The tower defense genre is well established and it’s rare to find a game that manages to do something innovative or different. Monster Castle succeeds in bringing a new approach to the genre. However, certain design decisions make the game tedious and unbalanced. Extensive in-app purchases and paywall mechanics make your in-game fortress seem more like a Skinner box than a castle.
At first glance, Sixjoy’s Monster Castle looks like a great mobile tower defense game. The game has a cute cartoonish aesthetic with a fun premise that pits monsters against humans. The animation and sound are well executed and things get off to a good start with a quick and painless tutorial.
The story follows a small group of monsters who have been oppressed by an evil knight. As the group of humans get greedier and greedier, the renegades start to fight back and recruit more monsters to their cause. Turning the fantasy stereotype of humans versus monsters around is entertaining and a good premise to facilitate Monster Castle’s campaign.
Gameplay follows standard tower defense strategies with both offensive and defensive levels but the difference is that players have an upgradable castle that is persistent across all levels and modes. Weapons and defensive structures can be placed throughout the floors of the castle to protect your throne room. Enemies will spawn in open spaces of your castle so players will need to be strategic about how they set things up. Structures can be rearranged by intuitively tapping and dragging them around the castle.
Early levels of Monster Castle are very easy. In offensive mode, players train available unit types to infiltrate the enemy’s castle and destroy the throne in a limited amount of time. In defensive mode, enemies attempt to infiltrate your castle and destroy your throne. Either way, players will likely press fast forward to get to the end of the stage and collect the rewards more quickly. That is, until you unlock spells which can be unleashed when and where the player chooses, which gives players a more active role outside of training units and setting up their castle.
Monster Castle is free to download and so some in-app purchases and paywall mechanics are expected. The game uses a standard yet annoying waiting mechanic in which it takes minutes to hours for structures and units to be completed and ready to use. There are also a lot of in-game currencies and resources to manage, with structures that generate in-game currencies or resources that need to be upgraded with different in-game currencies.
It’s clear that Monster Castle was designed with in-app purchases in mind but it goes a little too far. It’s very easy to upgrade items and speed up production early on in the game but the more you play the more expensive and longer things take to do. When you upgrade your throne room, your entire castle gets bigger, making more gaps in your defenses. To keep your castle safe from enemy invaders you’ll need to fill those gaps quickly, which of course takes a fair amount of coins, crystals or wine etc.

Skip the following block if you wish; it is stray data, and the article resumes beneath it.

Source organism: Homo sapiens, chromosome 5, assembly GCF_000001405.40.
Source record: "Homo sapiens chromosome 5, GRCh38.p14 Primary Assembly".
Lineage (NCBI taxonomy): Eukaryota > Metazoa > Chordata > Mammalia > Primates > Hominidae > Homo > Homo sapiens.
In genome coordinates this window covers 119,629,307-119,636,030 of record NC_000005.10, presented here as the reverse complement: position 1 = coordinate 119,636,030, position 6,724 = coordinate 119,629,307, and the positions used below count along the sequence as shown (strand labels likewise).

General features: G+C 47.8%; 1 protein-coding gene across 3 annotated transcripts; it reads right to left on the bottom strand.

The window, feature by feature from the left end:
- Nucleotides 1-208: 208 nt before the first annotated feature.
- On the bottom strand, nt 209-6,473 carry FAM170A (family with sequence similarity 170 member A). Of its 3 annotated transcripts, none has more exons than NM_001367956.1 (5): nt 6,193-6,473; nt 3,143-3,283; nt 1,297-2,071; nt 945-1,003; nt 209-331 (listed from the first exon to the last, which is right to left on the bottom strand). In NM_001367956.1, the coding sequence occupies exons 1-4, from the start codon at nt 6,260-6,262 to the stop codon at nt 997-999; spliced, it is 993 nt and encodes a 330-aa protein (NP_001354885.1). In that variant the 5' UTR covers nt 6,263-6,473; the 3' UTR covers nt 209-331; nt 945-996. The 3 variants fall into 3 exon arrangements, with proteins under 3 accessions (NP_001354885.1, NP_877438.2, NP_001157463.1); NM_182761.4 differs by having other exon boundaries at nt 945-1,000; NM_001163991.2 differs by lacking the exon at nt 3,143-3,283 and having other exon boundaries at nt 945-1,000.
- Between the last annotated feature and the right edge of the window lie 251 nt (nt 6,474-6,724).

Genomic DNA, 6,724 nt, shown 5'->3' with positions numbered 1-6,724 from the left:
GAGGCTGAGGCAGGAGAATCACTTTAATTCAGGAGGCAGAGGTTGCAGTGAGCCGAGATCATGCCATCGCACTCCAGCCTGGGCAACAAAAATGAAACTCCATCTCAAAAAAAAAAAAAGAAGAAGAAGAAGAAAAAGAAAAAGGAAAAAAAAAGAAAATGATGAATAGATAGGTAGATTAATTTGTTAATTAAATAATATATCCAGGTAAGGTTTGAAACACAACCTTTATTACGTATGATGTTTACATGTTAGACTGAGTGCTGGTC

Online multiplayer is more fun and challenging than the campaign mode. Players can invade other players castles and vice versa. The more you win the higher your rank and in-game rewards will become. However, there is a problem with matchmaking so that it is likely you’ll get paired against someone at a much higher level than you, and you’ll be getting less in-game currency.
The payment model creates a pay-to-win scenario. It also contributes to an unbalanced snowball situation. Winning raids will give players higher rewards which are essential to upgrading and building structures. Which means players with further upgraded structures will have better armies, more income and higher defenses. So naturally these players, whether they paid for or earned their way to the top, will be more likely to win their next match.
There are so many different types of in-game currency that it seems as if the game is intentionally designed to confuse players into coughing up real life money for virtual resources. If it weren’t for all the in-game currency and the balance issues it creates Monster Castle would be a fun and solid tower-defense game with some interesting mechanics. The game is free to download, so if you love tower-defense games it may be worth installing.
There are so many different types of in-game currency that it seems as if the game is intentionally designed to confuse players into coughing up real life money for virtual resources. If it weren’t for all the in-game currency and the balance issues it creates Monster Castle would be a fun and solid tower-defense game with some interesting mechanics.